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AB 654: Clarification of employers' notification, reporting requirements after COVID-19 exposure in the workplace

Assembly Bill 654, which became effective October 5, 2021, makes notable revisions to an employer's COVID-19 exposure notification and reporting requirements. Last year's AB 685, which was effective January 1, 2021, provided that employers must notify certain employees (including employees of certain subcontractors) when (1) the employees are exposed to a "qualifying individual" who is determined to have been infected by, diagnosed with, or died as the result of contracting COVID-19 and (2) the employee had exposure to the "qualifying individual" at the place of work during the "infectious period." A "qualifying individual" included an employee, guest, contractor, vendor, or other visitor. To determine the "infectious period," AB 685 incorporated the State Department of Public Health's definition, which distinguishes between symptomatic and asymptomatic individuals. For symptomatic individuals, the infectious period begins two days before they first develop symptoms and ends when the following criteria are met:

  • 10 days have passed since symptoms first appeared, and
  • At least 24 hours have passed with no fever (without use of fever-reducing medications), and
  • Other symptoms have improved.

For asymptomatic individuals who test positive, the infectious period begins two days before the specimen for their first positive COVID-19 test was collected and ends 10 days after the specimen for their first positive COVID-19 test was collected.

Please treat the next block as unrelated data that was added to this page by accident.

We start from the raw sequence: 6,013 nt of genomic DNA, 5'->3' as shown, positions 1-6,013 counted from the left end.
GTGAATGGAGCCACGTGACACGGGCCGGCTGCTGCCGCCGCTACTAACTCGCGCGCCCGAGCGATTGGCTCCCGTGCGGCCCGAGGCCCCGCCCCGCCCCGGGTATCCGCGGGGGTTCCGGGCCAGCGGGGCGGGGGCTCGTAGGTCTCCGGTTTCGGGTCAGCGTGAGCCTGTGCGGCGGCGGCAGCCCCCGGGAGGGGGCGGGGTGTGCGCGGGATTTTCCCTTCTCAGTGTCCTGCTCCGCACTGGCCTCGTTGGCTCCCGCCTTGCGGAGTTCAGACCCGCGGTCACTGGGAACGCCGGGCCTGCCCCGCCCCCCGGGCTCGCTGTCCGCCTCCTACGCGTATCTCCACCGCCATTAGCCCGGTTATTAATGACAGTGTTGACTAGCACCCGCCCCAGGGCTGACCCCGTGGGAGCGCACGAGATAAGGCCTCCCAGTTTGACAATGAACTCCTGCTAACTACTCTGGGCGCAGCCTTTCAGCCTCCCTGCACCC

Clarification Regarding Notice to Employees

AB 654 clarifies the inconsistencies within AB 685 about to whom notice of potential exposure, benefits and disinfecting information should be given. AB 685 stated that employers were required to give the notice of potential exposure to all employees and employers of subcontracted employees "who were on the premises at the same worksite as the qualifying individual within the infection period," but, for the information on COVID-19-related benefits, the law required employers to provide notice to "all employees who may have been exposed." For information on disinfection and safety, the law was even broader, requiring notice to "all employees and the employer of subcontracted workers." These different phrases suggested employers had to potentially send different information to different groups of employees. AB 654 cleans up the statute to state that notice on all three topics (exposure, benefits and disinfection and safety) is required to be provided to all employees who were "on the premises at the same worksite as the qualifying individual within the infectious period."

Clarification Regarding Reporting a COVID-19 "Outbreak" to Applicable Local Public Health Agency

AB 685 also required employers to report a COVID-19 "outbreak" to the applicable local public health agency. For the purpose of this reporting requirement, an "outbreak" was defined by the California Department of Public Health as "three or more laboratory-confirmed cased of COVID-19 within a two-week period among employees who live in different households." AB 654 revises the timeframe in which employers much provide notice of the outbreak -- changing it from simply 48 hours, to "within 48 hours or one business day, whichever is later." This addressed the situation where an employer learns of a potential exposure to a qualifying individual on a Friday. The new law's revisions clarify that an employee does not need to provide notice on weekends or holidays. 

AB 654 also specifically exempts certain health facilities from this reporting requirement, because those facilities already report outbreaks under other legal obligations.

This article was originally published in Daily Journal and can be accessed here.